An Investigation of Adaptive Signal Processing Approaches to Active Combustion Control
VIRGINIA POLYTECHNIC INST AND STATE UNIV BLACKSBURG
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There has been significant progress made in understanding dynamic models and control system designs for active control of thermoacoustic instabilities. During the past several years, there has been an increasing trend away from mostly empirical or experimentally-based active combustion control ACC methods in exchange for control systems that rely on more accurate understanding of the dynamic processes involved in the thermoacoustic limit cycling response. Early demonstrations of phase-shifting ACC designs Gutmark et al., 1993 McManus et al., 1990 relied simply on a measurement of the acoustic pressure and actuation of the unsteady heat release after appropriate delay i.e. phase shift relative to the measured pressure signal. The phase-shifting controllers proved to be effective in many situations but were plagued by inadequacy knowledge of how to predict the required phase, and gain, of the controller for varying operating conditions of the combustor. These problems naturally led to investigations of adaptive control methods.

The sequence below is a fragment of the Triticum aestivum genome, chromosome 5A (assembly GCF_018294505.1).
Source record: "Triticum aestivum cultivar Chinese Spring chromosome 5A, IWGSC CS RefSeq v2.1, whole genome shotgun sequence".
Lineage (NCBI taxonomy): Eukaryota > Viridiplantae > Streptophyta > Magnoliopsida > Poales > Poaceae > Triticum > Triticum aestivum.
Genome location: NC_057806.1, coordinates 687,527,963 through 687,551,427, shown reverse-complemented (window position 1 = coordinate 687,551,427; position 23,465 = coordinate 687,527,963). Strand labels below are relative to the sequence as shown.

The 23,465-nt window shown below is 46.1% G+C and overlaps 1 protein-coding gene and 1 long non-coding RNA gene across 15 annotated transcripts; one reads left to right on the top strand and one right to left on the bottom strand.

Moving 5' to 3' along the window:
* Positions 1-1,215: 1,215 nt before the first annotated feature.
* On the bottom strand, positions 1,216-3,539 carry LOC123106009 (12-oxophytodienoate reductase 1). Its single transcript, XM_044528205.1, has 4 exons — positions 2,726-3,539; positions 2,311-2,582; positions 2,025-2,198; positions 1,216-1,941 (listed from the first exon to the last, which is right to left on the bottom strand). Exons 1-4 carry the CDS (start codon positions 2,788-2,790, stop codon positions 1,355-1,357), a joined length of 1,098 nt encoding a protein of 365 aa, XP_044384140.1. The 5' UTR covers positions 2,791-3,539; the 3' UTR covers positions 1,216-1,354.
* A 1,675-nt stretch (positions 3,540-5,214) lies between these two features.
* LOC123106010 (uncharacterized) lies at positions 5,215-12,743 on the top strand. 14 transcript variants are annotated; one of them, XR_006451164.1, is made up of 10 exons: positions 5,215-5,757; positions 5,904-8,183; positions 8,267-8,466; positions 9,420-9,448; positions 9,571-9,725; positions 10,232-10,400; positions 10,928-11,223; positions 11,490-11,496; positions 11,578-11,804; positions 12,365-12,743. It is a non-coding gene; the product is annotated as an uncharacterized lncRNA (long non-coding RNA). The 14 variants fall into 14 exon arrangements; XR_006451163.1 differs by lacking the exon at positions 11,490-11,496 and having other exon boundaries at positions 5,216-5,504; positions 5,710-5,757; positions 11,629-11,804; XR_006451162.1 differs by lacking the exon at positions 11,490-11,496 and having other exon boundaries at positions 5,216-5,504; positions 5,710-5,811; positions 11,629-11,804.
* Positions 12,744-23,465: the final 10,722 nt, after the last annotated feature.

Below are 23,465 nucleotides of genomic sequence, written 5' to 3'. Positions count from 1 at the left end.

- Flight Control and Instrumentation
- Radiofrequency Wave Propagation
- Test Facilities, Equipment and Methods